A "special instructions"
box is provided at checkout to request samples. For example, if you type
"Stain to be determined, please send medium stains on Oak", we will
send 3 or 4 medium stains on Oak for you to choose from. You then make
your selection and mail the samples back to us. Stain samples consist
of 2 separate boards of contrasting grain which are glued, planed,
sanded, stained, top coated and then cut to size. Needless to say, this
is a time consuming and costly procedure. Because of this, a $25
re-stocking fee for each stain board will be assessed for boards and/or
leather samples not returned to us. Please keep in mind that we can
also custom stain pieces to match your existing furniture.
Northern Red Oak
(Quercus Rubra), A beautiful
hardwood chosen by the American consumer 50% of the time as their wood
species of choice for furniture. It's three dimensional warmth, uniform
color, durability and ease of finishing have built Oaks reputation.
Grown in the eastern US, especially in the Appalachians, oak exhibits
large open grain. Our regular Oak pieces are made using Red Oak, 1/4
Sawn pieces are built using White Oak which provides more "ray flake" (the
distinctive grain in 1/4 Sawn Oak) . Red Oak scores 1260 on the Janka
1/4 Sawn White Oak
(Quercus Alba). All 1/4 Sawn orders on our site are built using White
Oak. Very similiar to red oak but slightly harder and when 1/4 sawn,
provides more "ray flake". Ray flake is the distinctive striping
which is seen in antique wood pieces. 1/4 Sawn Oak is primarily used
on Shaker and Mission style pieces to more accurately represent the
look of antique furniture. White Oak scores 1360 on the Janka hardness
Cherry and Rustic Cherry
(Prunus Serotina): Found from Maine to the
Appalachians. Finest growth is from Pennsylvania
and West Virginia.
Light reddish-brown in color with a warm
easygoing grain that may include
small pitch pockets of minerals. Cherry will
darken with exposure to
light. Cherry scores 950 on the Janka hardness
test. Rustic Cherry shares the same properties as our standard cherry.
The difference being that it contains more "sap wood" and mineral
deposits or "pitting" as shown in the sample below.
Maple and Brown Maple
(Acer Saccharum): Grown from the Great Lakes to Canada. Hard Rock Maple
is excellent for high 'impact resistant' applications or where a uniform light
creamy yellowish/white color is sought. Northern Maple is naturally 50% harder
than Red Oak lumber, Maple has a strong, uniform physical grain structure. The
luster or visual texture of Maple offers a changing panorama of beauty as light
strikes the wood from various angles. Maple is growing in it's popularity due
to its natural coloration. Maple scores 1450 on the Janka hardness test.
Brown Maple is the "heart wood" (wood towards the
center of a tree) of various soft maple trees and not a specific species
of tree. As it's from the center of the tree, it tends to run a range
of colors from light to beige to medium brown. Brown Maple is a smooth
wood often used for painting or for darker dye stains such as Onyx. We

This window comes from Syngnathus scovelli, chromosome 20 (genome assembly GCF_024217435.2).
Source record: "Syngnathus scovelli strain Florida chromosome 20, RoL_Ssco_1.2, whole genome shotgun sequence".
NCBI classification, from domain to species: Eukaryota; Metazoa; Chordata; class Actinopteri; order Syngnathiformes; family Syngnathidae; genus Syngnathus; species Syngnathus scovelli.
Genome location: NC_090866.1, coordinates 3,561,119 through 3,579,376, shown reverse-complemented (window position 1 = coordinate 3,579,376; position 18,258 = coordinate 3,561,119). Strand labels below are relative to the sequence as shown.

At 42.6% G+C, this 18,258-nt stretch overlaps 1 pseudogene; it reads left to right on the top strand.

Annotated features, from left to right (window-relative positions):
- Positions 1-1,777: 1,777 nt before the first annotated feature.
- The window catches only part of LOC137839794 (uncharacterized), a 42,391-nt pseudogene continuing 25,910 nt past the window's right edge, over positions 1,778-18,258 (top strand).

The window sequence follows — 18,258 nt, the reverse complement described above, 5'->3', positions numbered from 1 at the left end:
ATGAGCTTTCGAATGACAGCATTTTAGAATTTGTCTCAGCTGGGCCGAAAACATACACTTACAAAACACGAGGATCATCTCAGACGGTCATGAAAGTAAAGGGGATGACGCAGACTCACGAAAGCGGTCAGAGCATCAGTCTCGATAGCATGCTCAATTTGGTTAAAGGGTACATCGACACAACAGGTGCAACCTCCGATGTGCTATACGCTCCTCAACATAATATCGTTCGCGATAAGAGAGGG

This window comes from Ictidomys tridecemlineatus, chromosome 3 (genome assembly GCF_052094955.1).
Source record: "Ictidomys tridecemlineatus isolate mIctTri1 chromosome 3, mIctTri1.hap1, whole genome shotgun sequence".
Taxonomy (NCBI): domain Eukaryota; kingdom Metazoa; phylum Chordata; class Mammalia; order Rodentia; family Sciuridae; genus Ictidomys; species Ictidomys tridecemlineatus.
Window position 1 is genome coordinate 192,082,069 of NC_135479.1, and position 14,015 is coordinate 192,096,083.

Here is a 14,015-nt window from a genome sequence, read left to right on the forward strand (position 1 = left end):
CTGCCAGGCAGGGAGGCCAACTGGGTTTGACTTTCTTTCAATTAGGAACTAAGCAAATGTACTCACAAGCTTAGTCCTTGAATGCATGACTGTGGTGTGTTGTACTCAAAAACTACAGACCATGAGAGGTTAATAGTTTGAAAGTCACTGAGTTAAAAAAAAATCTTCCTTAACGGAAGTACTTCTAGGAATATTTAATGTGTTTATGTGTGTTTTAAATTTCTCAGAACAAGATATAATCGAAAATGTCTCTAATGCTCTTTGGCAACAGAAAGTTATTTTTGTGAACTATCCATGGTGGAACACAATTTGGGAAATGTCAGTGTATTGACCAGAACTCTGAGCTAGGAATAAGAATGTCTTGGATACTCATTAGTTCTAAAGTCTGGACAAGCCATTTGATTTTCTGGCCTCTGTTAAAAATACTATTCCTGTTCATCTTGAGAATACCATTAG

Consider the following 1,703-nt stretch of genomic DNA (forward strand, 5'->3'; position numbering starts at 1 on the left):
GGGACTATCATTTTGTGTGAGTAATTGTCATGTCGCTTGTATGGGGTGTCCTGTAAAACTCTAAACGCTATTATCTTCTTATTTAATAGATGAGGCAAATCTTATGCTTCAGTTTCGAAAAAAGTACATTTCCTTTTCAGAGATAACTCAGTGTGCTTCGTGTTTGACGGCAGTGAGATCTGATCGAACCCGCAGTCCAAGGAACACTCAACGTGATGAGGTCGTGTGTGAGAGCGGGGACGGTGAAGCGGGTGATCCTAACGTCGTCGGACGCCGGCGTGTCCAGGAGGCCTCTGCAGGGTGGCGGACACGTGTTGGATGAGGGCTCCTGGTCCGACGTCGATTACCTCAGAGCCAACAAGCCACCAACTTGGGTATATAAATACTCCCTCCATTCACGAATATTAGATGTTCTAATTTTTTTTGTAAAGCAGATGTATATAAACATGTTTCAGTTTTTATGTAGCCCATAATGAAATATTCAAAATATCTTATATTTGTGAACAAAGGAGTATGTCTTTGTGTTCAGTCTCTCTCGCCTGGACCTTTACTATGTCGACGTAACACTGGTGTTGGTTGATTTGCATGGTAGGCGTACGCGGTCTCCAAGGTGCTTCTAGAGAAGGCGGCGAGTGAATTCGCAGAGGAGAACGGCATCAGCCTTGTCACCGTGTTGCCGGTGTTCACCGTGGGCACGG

are currently working with our stainer to achieve results similar in
appearance to Cherry but without the added Cherry cost. Brown Maple
hardness varies, but it is in the same range as Cherry (950 on the Janka
Beech, Elm, Mahogany and Walnut
American Beech is a species to eastern
North America. The sapwood of American beech is white with a red tinge,
while the heartwood is light to dark reddish brown. The wood wears well
and holds a polish, and it bends readily when steamed. Care is needed in
gluing, but the wood finishes well with paint or transparent
finishes.American Beech scores 1300 on the Janka hardness scale.
Elm contains about 45 species native to
Asia, Europe and the Mediterranean, South and Central America and North
America. All species look alike microscopically. The sapwood of elm is
nearly white, while the heartwood is light brown to brown with a reddish
tinge. The wood has no characteristic odor or taste. Elm is moderately
heavy and stiff, with excellent bending and shock resistance. It is
difficult to split because of its interlocked grain. American white Elm
scores 830 on the Janka hardness scale.
Swietenia macrophylla. Mahogany
varies from yellowish, reddish, pinkish, or salmon colored when freshly
cut, to a deep rich red, to reddish brown as the wood matures with age.
Mahogany is fine to medium texture, with uniform to interlocking grain,
ranging from straight to wavy or curly. Irregularities in the grain
often produce highly attractive figures such as fiddle back or mottle.
Mahogany polishes to a high luster, with excellent working and finishing
characteristics. It responds well to hand and machine tools, has good
nailing and screwing properties, and turns and carves superbly. Mahogany
is regarded by many as the world's premier wood for fine cabinetry,
high-class furniture, trimming fine boats, pianos and other musical
instruments, interior trim, and carving. Mahogany is a softer wood and
scores 800-830 on the Janka hardness scale.
Black Walnut contains 15 species which
grow in South America, Eurasia, and North America. The sapwood of black
walnut is nearly white, while the heartwood is light brown to dark,
chocolate brown, often with a purplish cast and darker streaks. The wood
is heavy, hard, and stiff and has high shock resistance. Black walnut
is straight grained and easily worked with hand tools and by machine. It
finishes beautifully and holds paint and stain exceptionally well. It
also glues and polishes well. American Walnut scores 1110 on the Janka